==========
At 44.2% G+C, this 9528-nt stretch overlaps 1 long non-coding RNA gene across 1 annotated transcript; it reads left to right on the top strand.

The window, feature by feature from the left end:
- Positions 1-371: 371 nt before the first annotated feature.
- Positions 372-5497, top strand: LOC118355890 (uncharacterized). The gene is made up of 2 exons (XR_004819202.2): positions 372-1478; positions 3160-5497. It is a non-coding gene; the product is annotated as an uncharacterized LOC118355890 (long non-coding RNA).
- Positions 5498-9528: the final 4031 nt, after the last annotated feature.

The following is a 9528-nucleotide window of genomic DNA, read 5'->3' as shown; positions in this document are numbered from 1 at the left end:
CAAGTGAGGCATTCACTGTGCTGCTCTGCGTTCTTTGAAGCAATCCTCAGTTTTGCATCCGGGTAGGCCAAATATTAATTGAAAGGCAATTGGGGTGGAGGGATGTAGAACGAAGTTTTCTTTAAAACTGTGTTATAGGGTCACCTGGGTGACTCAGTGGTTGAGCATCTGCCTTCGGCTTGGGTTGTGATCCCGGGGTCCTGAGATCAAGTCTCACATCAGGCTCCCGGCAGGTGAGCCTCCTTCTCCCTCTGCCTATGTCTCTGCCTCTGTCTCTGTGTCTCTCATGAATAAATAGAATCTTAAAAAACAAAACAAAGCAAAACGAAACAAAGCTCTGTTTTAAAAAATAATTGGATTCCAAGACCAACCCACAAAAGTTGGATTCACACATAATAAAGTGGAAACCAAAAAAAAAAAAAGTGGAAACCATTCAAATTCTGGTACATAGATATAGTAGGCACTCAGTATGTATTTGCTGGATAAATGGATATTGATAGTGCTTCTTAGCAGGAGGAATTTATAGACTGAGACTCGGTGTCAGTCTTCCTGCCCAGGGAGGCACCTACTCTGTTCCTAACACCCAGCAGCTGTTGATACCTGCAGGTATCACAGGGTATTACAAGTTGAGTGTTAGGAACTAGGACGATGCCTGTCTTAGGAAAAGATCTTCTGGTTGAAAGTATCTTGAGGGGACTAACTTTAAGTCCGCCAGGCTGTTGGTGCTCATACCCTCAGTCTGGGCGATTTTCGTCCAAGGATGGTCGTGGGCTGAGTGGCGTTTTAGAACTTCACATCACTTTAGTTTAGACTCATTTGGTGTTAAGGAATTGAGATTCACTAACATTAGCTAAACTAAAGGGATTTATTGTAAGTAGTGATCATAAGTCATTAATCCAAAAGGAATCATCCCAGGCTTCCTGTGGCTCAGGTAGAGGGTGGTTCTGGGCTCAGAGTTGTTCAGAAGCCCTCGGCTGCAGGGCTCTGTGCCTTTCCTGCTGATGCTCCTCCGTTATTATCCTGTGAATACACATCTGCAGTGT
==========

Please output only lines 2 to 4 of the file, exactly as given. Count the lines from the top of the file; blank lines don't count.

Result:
The window, feature by feature from the left end:
- Positions 1-371: 371 nt before the first annotated feature.
- Positions 372-5497, top strand: LOC118355890 (uncharacterized). The gene is made up of 2 exons (XR_004819202.2): positions 372-1478; positions 3160-5497. It is a non-coding gene; the product is annotated as an uncharacterized LOC118355890 (long non-coding RNA).